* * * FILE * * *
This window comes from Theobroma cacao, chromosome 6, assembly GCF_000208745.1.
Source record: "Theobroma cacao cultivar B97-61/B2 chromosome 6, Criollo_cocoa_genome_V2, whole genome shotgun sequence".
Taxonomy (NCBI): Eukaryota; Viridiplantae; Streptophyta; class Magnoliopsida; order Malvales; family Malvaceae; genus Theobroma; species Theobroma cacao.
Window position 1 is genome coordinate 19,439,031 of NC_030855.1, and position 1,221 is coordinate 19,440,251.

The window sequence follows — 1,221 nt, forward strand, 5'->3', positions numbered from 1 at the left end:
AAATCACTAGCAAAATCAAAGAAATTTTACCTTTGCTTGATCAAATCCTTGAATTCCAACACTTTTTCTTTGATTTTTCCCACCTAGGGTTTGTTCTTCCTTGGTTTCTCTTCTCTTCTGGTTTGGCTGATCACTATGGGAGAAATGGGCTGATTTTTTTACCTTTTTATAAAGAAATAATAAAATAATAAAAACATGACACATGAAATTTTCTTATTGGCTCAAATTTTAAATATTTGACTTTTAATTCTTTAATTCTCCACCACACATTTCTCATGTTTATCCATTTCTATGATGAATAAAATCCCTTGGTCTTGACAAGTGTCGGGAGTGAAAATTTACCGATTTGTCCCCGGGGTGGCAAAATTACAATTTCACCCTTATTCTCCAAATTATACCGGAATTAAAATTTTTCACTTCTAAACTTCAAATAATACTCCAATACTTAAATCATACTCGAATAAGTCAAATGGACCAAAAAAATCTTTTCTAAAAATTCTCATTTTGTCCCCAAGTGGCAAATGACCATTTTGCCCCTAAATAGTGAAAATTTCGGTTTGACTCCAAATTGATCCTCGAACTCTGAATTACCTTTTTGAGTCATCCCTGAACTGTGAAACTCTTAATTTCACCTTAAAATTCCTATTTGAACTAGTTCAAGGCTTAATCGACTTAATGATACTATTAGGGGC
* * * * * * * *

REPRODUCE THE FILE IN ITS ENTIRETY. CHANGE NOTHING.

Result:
This window comes from Theobroma cacao, chromosome 6, assembly GCF_000208745.1.
Source record: "Theobroma cacao cultivar B97-61/B2 chromosome 6, Criollo_cocoa_genome_V2, whole genome shotgun sequence".
Taxonomy (NCBI): Eukaryota; Viridiplantae; Streptophyta; class Magnoliopsida; order Malvales; family Malvaceae; genus Theobroma; species Theobroma cacao.
Window position 1 is genome coordinate 19,439,031 of NC_030855.1, and position 1,221 is coordinate 19,440,251.

The window sequence follows — 1,221 nt, forward strand, 5'->3', positions numbered from 1 at the left end:
AAATCACTAGCAAAATCAAAGAAATTTTACCTTTGCTTGATCAAATCCTTGAATTCCAACACTTTTTCTTTGATTTTTCCCACCTAGGGTTTGTTCTTCCTTGGTTTCTCTTCTCTTCTGGTTTGGCTGATCACTATGGGAGAAATGGGCTGATTTTTTTACCTTTTTATAAAGAAATAATAAAATAATAAAAACATGACACATGAAATTTTCTTATTGGCTCAAATTTTAAATATTTGACTTTTAATTCTTTAATTCTCCACCACACATTTCTCATGTTTATCCATTTCTATGATGAATAAAATCCCTTGGTCTTGACAAGTGTCGGGAGTGAAAATTTACCGATTTGTCCCCGGGGTGGCAAAATTACAATTTCACCCTTATTCTCCAAATTATACCGGAATTAAAATTTTTCACTTCTAAACTTCAAATAATACTCCAATACTTAAATCATACTCGAATAAGTCAAATGGACCAAAAAAATCTTTTCTAAAAATTCTCATTTTGTCCCCAAGTGGCAAATGACCATTTTGCCCCTAAATAGTGAAAATTTCGGTTTGACTCCAAATTGATCCTCGAACTCTGAATTACCTTTTTGAGTCATCCCTGAACTGTGAAACTCTTAATTTCACCTTAAAATTCCTATTTGAACTAGTTCAAGGCTTAATCGACTTAATGATACTATTAGGGGC